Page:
End of Licence Raj:
The end of Licence Raj brought about many changes in the Indian economy. Following the end of delicensing, industries located in states with pro-employer labour regimes grew more quickly relative to those in pro-worker environments (Aghion et al. 2008). Resource misallocation declined and there was an increased entry by small firms, although the large incumbent firms remained dominant and grew in size.
This resulted in a shrinking middle in the firm size distribution in Indian manufacturing (Alfaro and Chari 2014). The 1985 reforms also resulted in an aggregate productivity improvement, a majority of which can be attributed to the relaxation of entry constraints (Chari 2011).
1991 Trade Liberalisation:
The 1991 trade liberalisation, however, remains the most widely studied reform in India. Krishna and Mitra (1998) find that it led to an increase in industrial competition, and in the growth rate of firm productivity. Khandelwal and Topalova (2011) also find that the trade reforms increased firm-level productivity in the formal sector, mostly as a result of lower input tariffs.
For informal sector firms, however, Nataraj (2011) finds increases in their productivity due to the reductions in final goods tariffs after 1991. The access to new imported inputs due to lower input tariffs post-1991 also resulted in an increase in new products being introduced by domestic firms (Goldberg et al. 2010). De Loecker et al. (2016) find an increase in firm-level mark-ups as firms lowered factory-gate prices, but these price declines were much smaller than the reductions in their marginal costs.
Furthermore, the trade liberalisation episode led to widespread changes in the labour markets – a decline in the bargaining power of workers (Ahsan and Mitra 2014), higher labour demand elasticities1 in the manufacturing sector (Hasan et al. 2007), a decline in likelihood of unemployment in net-exporter industries (Ahsan et al. 2012), an increase in schooling and a decline in child labour (Edmonds et al. 2010), and a slower decline in poverty and consumption growth in more liberalisation-exposed districts (Topalova 2010).
Finally, Gupta (2005) studies the post-1991 reductions in government equity ownership in State-owned firms and finds that such partial privatisation has a positive impact on profitability, productivity, and investment for firms.
De-Reservation and Change in Size Cutoffs for Small-Scale Industries:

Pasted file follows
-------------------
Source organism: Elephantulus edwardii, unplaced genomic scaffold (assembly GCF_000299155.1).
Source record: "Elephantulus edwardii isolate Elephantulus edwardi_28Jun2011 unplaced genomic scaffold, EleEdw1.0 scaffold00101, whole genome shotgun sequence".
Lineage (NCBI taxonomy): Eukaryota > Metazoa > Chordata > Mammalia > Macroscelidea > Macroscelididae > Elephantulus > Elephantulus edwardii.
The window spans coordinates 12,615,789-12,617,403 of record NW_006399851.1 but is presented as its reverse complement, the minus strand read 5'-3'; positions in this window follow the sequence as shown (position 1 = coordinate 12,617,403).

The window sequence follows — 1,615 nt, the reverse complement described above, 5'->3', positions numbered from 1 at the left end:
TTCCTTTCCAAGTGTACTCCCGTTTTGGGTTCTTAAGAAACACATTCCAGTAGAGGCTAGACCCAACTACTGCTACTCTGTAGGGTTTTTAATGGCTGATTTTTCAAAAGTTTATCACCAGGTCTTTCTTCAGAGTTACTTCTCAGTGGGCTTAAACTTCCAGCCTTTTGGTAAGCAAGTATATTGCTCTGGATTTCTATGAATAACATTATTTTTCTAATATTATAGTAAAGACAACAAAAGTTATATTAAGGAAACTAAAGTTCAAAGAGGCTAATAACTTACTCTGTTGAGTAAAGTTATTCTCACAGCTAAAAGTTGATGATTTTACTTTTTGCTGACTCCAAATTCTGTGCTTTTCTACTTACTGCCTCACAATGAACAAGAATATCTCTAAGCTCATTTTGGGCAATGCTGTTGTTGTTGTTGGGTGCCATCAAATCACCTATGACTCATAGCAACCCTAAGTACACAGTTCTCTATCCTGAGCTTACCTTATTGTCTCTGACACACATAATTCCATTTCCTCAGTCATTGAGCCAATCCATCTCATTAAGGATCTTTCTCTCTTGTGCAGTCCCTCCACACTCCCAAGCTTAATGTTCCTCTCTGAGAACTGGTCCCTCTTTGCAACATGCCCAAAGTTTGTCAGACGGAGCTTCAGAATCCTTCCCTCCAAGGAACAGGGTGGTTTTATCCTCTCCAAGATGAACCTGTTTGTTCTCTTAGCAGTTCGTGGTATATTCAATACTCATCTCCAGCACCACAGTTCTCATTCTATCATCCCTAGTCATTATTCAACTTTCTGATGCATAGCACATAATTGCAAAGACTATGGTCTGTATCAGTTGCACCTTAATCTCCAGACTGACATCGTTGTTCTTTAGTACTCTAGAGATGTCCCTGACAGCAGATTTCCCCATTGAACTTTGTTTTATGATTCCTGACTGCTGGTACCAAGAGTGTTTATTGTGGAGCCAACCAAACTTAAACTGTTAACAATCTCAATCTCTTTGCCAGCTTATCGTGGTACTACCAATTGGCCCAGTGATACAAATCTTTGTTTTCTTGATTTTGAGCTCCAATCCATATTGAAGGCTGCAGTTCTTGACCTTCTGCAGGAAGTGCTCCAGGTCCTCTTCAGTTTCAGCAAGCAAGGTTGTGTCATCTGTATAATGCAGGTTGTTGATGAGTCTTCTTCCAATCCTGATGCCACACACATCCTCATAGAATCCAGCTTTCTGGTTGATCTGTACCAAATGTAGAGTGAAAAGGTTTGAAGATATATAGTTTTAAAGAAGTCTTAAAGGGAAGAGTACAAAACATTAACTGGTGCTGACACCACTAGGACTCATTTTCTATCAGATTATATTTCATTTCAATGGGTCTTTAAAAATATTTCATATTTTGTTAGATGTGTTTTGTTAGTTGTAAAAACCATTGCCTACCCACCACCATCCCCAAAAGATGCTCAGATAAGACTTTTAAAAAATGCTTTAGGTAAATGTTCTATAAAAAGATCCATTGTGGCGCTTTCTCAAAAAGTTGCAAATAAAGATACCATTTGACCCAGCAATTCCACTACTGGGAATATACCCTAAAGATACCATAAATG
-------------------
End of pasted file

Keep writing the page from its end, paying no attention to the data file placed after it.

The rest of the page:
After the end of the licensing era, the Indian government also started dismantling the SSI reservations, beginning in 1997. De-reserving products that were earlier reserved for exclusive manufacture by SSIs, encouraged overall employment and output growth. Both new entrants into these product spaces as well as previously size-constrained incumbents drove this growth (Martin et al. 2017). Size-dependent regulations have been the hallmark of the SSI sector in India. These size cutoffs have changed over time, and in the same vein, the Indian government passed the Micro, Small, and Medium Enterprises Development (MSMED) Act in 2006.
These size cutoffs, often based on firms’ investment in plant and machinery, are used for defining what constitutes an SSI. These cutoffs are then used for various government programmes aimed at this sector.
For example, all banks are required to lend to the ‘priority sector’ that includes SSIs, based on these definitions. Banerjee and Duflo (2014) look at two such changes in the size definition for directed credit in 1998 and 2000. They find that a subset of firms that became eligible in 1998 for priority sector credit had increases in sales and profits, and these trends reversed, as they lost eligibility in 2000. Rotemberg (2017) studies the MSMED Act, 2006 that expanded the eligibility criteria for SSIs to receive priority sector credit and finds that newly eligible firms grew their sales by 35%.
Many have criticised the inflexible labour laws in India as a major reason for the lack of manufacturing growth. A large literature has found negative economic impacts of amending the IDA regulations in pro-worker directions, thereby making it harder to fire permanent workers — lower output, employment, investment, and productivity within formal manufacturing (Ahsan and Pages 2009, Besley and Burgess 2004), lower sensitivity of industrial employment to local demand shocks (Adhvaryu et al. 2013) and lower employment in the retail sector (Amin 2009).